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About Stephen O. Smoot

Stephen O. Smoot is an undergraduate student at Brigham Young University pursuing bachelor’s degrees in Ancient Near Eastern studies, with an emphasis in biblical Hebrew and German studies. He is a writer for the Student Review, an independent BYU student newspaper, a volunteer with the Foundation for Apologetic Information and Research, and an Editorial Consultant for Interpreter: A Journal of Mormon Scripture. He blogs at plonialmonimormon.blogspot.com.

Book of Mormon Minimalists and the NHM Inscriptions: A Response to Dan Vogel

Abstract: Biblical “minimalists” have sought to undermine or de-emphasize the significance of the Tel Dan inscription attesting to the existence of the “house of David.” Similarly, those who might be called Book of Mormon “minimalists” such as Dan Vogel have marshaled evidence to try to make the nhm inscriptions from south Arabia, corresponding to the Book of Mormon Nahom, seem as irrelevant as possible. We show why the nhm inscriptions still stand as impressive evidence for the historicity of the Book of Mormon. Continue reading

Help for the Troubled “Young Mormon”

Review of Adam S. Miller, Letters to a Young Mormon. Provo, Utah: Neal A. Maxwell Institute for Religious Scholarship, 2014. 78 pp. $9.95.

Adam S. Miller has recently made a name for himself in Mormon intellectual circles by publishing a number of books in theology and philosophy.1 Miller, who holds a PhD in philosophy from Villanova University and is currently a professor of philosophy at Collin College in McKinney, Texas, adds to his list of publications with a new book published by the Neal A. Maxwell Institute for Religious Scholarship. This new book, Letters to a Young Mormon,2 is a short volume of some 80 pages that includes Miller’s ruminations on the following topics: agency (9-12),3 work (13-16), sin (17-23), faith (25-29), scripture (31-35), prayer (37-41), history (43-49), science (51-56), hunger (57-60), sex (61-66), temples (67-71), and eternal life (73-78). Continue reading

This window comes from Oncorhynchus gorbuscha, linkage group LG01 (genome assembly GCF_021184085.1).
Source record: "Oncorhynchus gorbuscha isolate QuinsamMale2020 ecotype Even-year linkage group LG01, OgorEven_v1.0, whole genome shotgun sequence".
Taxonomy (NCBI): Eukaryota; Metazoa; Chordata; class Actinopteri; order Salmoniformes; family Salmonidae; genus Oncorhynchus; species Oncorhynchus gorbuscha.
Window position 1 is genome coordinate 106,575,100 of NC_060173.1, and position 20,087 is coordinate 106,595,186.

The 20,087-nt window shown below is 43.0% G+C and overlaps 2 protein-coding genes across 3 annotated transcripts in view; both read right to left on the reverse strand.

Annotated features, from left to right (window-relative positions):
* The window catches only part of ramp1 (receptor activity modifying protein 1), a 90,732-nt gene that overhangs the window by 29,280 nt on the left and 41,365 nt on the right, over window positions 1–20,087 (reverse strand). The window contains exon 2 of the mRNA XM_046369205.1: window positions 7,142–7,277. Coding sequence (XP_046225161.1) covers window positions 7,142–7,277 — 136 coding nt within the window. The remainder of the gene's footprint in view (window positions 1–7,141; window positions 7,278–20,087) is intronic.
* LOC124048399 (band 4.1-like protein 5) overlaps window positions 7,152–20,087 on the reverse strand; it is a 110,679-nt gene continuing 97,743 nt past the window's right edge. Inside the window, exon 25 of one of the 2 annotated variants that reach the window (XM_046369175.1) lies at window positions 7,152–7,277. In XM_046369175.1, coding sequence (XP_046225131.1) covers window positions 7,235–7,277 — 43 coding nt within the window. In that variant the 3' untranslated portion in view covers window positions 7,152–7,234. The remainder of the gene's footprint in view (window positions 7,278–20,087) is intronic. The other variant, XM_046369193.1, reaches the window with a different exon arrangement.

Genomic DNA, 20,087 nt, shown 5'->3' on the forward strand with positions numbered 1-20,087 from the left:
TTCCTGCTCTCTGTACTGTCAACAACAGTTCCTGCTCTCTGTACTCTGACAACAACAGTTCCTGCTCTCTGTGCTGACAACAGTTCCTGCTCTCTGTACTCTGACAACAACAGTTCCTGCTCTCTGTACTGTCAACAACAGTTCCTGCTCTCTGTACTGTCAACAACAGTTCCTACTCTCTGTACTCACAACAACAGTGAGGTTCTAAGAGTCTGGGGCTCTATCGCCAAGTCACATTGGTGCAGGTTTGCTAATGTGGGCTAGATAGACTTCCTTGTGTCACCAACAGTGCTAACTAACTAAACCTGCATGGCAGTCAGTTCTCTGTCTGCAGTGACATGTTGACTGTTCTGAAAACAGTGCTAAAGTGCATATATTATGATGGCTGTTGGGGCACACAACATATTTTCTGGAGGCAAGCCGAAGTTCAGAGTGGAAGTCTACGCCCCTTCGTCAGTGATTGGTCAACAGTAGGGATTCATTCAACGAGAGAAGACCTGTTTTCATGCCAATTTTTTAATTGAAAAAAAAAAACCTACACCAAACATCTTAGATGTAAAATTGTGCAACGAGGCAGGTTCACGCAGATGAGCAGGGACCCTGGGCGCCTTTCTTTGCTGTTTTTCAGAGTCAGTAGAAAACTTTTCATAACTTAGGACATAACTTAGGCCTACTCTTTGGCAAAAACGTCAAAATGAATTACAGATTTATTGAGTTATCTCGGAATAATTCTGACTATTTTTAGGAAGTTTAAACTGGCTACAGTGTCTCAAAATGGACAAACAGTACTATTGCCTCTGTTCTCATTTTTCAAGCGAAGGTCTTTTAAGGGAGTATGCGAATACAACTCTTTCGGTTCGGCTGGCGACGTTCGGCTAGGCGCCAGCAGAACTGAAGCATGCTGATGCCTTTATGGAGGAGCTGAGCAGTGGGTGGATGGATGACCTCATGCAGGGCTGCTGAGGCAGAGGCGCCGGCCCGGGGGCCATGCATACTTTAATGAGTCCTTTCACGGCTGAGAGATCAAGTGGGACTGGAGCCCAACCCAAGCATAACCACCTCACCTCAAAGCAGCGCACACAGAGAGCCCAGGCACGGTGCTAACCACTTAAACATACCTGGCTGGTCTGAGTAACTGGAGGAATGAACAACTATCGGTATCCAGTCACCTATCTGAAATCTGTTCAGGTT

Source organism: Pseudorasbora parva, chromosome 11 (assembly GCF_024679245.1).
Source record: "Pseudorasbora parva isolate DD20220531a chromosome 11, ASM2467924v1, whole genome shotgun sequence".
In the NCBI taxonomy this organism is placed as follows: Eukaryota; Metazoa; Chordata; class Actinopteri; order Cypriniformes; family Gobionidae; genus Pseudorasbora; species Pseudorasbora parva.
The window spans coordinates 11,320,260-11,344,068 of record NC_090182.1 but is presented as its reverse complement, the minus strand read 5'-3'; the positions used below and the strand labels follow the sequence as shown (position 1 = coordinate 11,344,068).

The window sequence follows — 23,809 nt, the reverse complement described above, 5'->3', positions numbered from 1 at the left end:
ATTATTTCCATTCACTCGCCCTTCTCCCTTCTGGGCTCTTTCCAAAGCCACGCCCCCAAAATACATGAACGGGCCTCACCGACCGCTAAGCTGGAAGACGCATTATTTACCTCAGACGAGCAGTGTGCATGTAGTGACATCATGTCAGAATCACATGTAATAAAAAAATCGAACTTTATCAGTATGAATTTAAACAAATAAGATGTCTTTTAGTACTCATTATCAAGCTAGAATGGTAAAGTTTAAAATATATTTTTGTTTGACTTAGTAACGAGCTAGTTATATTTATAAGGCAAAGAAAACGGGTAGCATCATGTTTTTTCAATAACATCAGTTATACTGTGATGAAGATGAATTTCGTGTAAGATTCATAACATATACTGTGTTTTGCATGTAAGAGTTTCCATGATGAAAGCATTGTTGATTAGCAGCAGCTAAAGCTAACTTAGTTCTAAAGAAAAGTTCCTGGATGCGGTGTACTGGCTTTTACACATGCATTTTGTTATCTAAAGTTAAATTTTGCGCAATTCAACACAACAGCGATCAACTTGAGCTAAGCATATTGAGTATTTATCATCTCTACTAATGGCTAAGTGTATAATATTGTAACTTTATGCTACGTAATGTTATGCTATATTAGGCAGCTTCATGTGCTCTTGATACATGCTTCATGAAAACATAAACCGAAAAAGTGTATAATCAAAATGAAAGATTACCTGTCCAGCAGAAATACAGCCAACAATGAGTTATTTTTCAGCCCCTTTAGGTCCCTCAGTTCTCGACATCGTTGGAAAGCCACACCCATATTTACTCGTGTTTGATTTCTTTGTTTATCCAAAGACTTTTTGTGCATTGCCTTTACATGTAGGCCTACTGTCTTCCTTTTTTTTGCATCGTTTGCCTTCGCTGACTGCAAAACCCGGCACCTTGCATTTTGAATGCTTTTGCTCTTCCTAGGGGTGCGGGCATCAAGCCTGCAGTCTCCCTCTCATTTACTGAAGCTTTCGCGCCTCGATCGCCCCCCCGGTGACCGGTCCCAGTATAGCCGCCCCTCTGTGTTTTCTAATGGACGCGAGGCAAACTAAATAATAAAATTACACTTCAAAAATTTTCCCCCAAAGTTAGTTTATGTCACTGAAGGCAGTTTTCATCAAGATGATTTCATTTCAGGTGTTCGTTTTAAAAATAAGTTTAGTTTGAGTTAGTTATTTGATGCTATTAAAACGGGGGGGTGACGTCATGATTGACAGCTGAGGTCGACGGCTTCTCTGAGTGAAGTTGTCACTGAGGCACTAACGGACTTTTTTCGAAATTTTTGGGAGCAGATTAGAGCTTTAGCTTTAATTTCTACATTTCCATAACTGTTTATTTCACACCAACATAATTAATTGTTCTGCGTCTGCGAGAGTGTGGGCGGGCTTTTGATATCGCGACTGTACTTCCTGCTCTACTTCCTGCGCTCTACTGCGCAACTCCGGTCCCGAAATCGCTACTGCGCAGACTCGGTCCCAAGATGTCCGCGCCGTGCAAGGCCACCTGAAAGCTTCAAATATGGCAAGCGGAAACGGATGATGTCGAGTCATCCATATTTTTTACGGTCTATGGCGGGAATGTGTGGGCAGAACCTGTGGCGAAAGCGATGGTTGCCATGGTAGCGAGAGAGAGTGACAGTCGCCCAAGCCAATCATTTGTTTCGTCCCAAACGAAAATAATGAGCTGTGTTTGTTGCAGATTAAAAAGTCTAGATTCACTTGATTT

1. See Adam S. Miller, Badiou, Marion and St Paul: Immanent Grace (New York, NY: Continuum, 2008); Rube Goldberg Machines: Essays in Mormon Theology (Salt Lake City, Utah: Greg Kofford Books, 2012); Speculative Grace: Bruno Latour and Object-Oriented Theology (New York, NY: Fordham University Press, 2013). For a review of Miller’s work on Mormon theology, see Robert F. Smith, ”Adam Miller’s New Hermeneutic?” Interpreter: A Journal of Mormon Scripture 6 (2013): 1-7. 

  2. Adam S. Miller, Letters to a Young Mormon (Provo, Utah: Neal A. Maxwell Institute for Religious Scholarship, 2014). 

  3. All of the in-text page citations are from Letters to a Young Mormon

Once Again: Joseph Smith, Richard Dawkins, and the Language of Translation

(Cross-posted from Ploni Almoni: Mr. So-and-So’s Mormon Blog) [This is another follow-up post to these posts here, here, and here.]

At the risk of overkilling this topic, I want to return to Richard Dawkins’ arguments against the Book of Mormon one last time. (I’m pretty sure I’ll leave it alone after this.)

In an online article where he expresses his disappointment that not every English state school has a copy of the King James Bible in its library, Dawkins opines on the incomparable quality of the King James Bible as a work of English literature while at the same time insisting that it is not a suitable guide to morality.1 “Ecclesiastes, in the 1611 translation,” Dawkins specifies, “is one of the glories of English literature (I’m told it’s pretty good in the original Hebrew, too).” (Having read large parts of Ecclesiastes in Hebrew, I can attest that it is.) “A native speaker of English who has never read a word of the King James Bible is verging on the barbarian,” Dawkins goes on to say as he affirms that the King James Bible “really is a great work of literature” that should be appreciated as such. Indeed, “an atheistic world-view,” Dawkins has said elsewhere, “provides no justification for cutting the Bible, and other sacred books, out of our education. . . . We can give up belief in God while not losing touch with a treasured heritage.”2 Continue reading